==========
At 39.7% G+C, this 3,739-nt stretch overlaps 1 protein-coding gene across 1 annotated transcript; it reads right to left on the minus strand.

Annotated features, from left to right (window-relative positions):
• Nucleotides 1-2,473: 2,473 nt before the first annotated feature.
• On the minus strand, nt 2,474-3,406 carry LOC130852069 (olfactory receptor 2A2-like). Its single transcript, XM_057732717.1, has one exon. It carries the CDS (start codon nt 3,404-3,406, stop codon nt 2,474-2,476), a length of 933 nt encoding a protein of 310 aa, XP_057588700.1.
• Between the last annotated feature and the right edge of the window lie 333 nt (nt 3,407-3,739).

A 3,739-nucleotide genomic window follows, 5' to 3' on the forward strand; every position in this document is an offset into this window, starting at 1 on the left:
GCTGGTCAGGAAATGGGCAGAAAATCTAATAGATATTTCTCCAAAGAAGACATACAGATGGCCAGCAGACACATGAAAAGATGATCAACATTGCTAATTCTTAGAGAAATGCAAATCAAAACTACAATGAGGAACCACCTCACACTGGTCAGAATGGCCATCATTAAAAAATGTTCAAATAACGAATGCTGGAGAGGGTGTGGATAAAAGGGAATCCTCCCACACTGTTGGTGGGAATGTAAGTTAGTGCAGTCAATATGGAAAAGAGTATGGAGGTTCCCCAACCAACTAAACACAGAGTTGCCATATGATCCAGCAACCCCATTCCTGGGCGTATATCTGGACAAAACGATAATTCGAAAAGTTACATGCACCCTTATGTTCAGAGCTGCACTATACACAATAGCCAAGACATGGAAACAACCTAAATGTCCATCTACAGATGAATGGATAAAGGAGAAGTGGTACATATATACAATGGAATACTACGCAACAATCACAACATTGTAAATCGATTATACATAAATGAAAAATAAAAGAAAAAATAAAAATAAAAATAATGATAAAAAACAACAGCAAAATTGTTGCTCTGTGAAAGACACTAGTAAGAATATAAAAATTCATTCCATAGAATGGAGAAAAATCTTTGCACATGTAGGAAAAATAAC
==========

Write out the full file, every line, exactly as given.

At 39.7% G+C, this 3,739-nt stretch overlaps 1 protein-coding gene across 1 annotated transcript; it reads right to left on the minus strand.

Annotated features, from left to right (window-relative positions):
• Nucleotides 1-2,473: 2,473 nt before the first annotated feature.
• On the minus strand, nt 2,474-3,406 carry LOC130852069 (olfactory receptor 2A2-like). Its single transcript, XM_057732717.1, has one exon. It carries the CDS (start codon nt 3,404-3,406, stop codon nt 2,474-2,476), a length of 933 nt encoding a protein of 310 aa, XP_057588700.1.
• Between the last annotated feature and the right edge of the window lie 333 nt (nt 3,407-3,739).

A 3,739-nucleotide genomic window follows, 5' to 3' on the forward strand; every position in this document is an offset into this window, starting at 1 on the left:
GCTGGTCAGGAAATGGGCAGAAAATCTAATAGATATTTCTCCAAAGAAGACATACAGATGGCCAGCAGACACATGAAAAGATGATCAACATTGCTAATTCTTAGAGAAATGCAAATCAAAACTACAATGAGGAACCACCTCACACTGGTCAGAATGGCCATCATTAAAAAATGTTCAAATAACGAATGCTGGAGAGGGTGTGGATAAAAGGGAATCCTCCCACACTGTTGGTGGGAATGTAAGTTAGTGCAGTCAATATGGAAAAGAGTATGGAGGTTCCCCAACCAACTAAACACAGAGTTGCCATATGATCCAGCAACCCCATTCCTGGGCGTATATCTGGACAAAACGATAATTCGAAAAGTTACATGCACCCTTATGTTCAGAGCTGCACTATACACAATAGCCAAGACATGGAAACAACCTAAATGTCCATCTACAGATGAATGGATAAAGGAGAAGTGGTACATATATACAATGGAATACTACGCAACAATCACAACATTGTAAATCGATTATACATAAATGAAAAATAAAAGAAAAAATAAAAATAAAAATAATGATAAAAAACAACAGCAAAATTGTTGCTCTGTGAAAGACACTAGTAAGAATATAAAAATTCATTCCATAGAATGGAGAAAAATCTTTGCACATGTAGGAAAAATAAC